Ofcom begged to protect minicab, other small-biz's radio spectrum
You did it for the luvvies
The Federation of Communication Services, trade body to the UK's private radio operators, is calling for Ofcom to step away from the free market when it comes to spectrum regulation.
The Federation, representing more than 300 UK companies with interests in private radio, has published a 14-point advisory for Ofcom's consideration (pdf, don't try unless you're really interested). That advisory is intended to feed into the regulator's five-year plan and argues that the existing, market-driven, approach to spectrum licensing is costing the UK both economically and socially.
Private radios are used by all sorts of businesses, typically taxi companies but actually everyone from event coordinators to school teachers. Many conform to the "MPT1327" standard which uses digital signalling to manage analogue voice channels and operate in a licensed band around 200MHz, while others are straight analogue systems.
One might imagine that in these days of ubiquitous mobile coverage the days of Private Radio would be numbered, but the Federation members reckon overall use of Private radio will double by 2017, which means business users are going to need more radio spectrum.
That means Ofcom needs "to act in the interests of the UK rather than just consumers", and stop relying on auctions to promote spectral efficiency.
Ofcom's policy is to sell radio spectrum to the highest bidder, on the understanding that the more someone pays the greater their incentive to fill the airwaves efficiently, with income for the exchequer being a happy coincidence. Government departments can state their case for exemptions, but even when they do Ofcom will make them pay market rates.
Meanwhile the Federation reckons businesses are losing out.
An oft-touted example of the kind of action the Federation wants is the spectrum now reserved for professional wireless microphones. Such microphones contribute to the good of the country, providing entertainment on stage and screen, but they also contribute to the economy thanks to a thriving theatre business which brings in tourists, so (after some campaigning) Ofcom has maintained a reservation for such users.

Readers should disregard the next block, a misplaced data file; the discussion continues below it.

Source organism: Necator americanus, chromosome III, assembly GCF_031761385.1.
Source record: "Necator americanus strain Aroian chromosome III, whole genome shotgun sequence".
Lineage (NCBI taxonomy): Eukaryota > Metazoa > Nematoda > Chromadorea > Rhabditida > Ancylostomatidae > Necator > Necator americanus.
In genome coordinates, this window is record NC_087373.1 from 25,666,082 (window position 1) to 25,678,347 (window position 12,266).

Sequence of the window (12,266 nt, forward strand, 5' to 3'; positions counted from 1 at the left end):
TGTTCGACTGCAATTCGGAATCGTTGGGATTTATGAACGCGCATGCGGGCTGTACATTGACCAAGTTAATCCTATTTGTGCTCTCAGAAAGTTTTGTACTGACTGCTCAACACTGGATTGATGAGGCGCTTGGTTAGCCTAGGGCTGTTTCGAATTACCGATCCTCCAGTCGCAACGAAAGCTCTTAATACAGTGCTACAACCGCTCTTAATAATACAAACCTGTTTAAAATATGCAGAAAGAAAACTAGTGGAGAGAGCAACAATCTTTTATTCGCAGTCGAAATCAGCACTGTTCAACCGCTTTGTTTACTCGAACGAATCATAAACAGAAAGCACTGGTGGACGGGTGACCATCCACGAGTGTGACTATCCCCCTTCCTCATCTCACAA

Television, in the form of Freeview, similarly doesn't pay market rates for its radio spectrum. Freeview, and traditional radio, couldn't survive economically if it had to compete with the mobile operators for spectrum, so it gets a free allocation.
Which is what the Federation of Communication Services would like Ofcom to provide for Private Radio users, ideally something in the 700MHz band which Ofcom has suggested clearing by shuffling Freeview down the dial in 2018. That would be too late for the 2017 doubling of traffic the Federation predicts, but other mitigation could be applied, assuming that Ofcom agrees that Private Radio users need special protection and shouldn't fight for their radio waves like (almost) everyone else. ®
Re: Can anyone explain?
A call is person-to-person. Radio lets all the cabbies hear it... dispatch can ask "anyone near West Street?"
Re: Can anyone explain?
Maybe not as applicable to taxi companies, but radio is used by e.g. security teams in event venues because as well as the one-to-many reception, you're not as limited by phone network signal and capacity etc. Radio nets using battery-powered radios will keep going even in a power cut etc - important considerations in security/safety applications.
Never understood why we need terrestrial TV. If we had spent the money that was spent on moving from analogue to digital in giving people either satellite TV or cable TV we would have saved a lot of money and free up a lot of band width.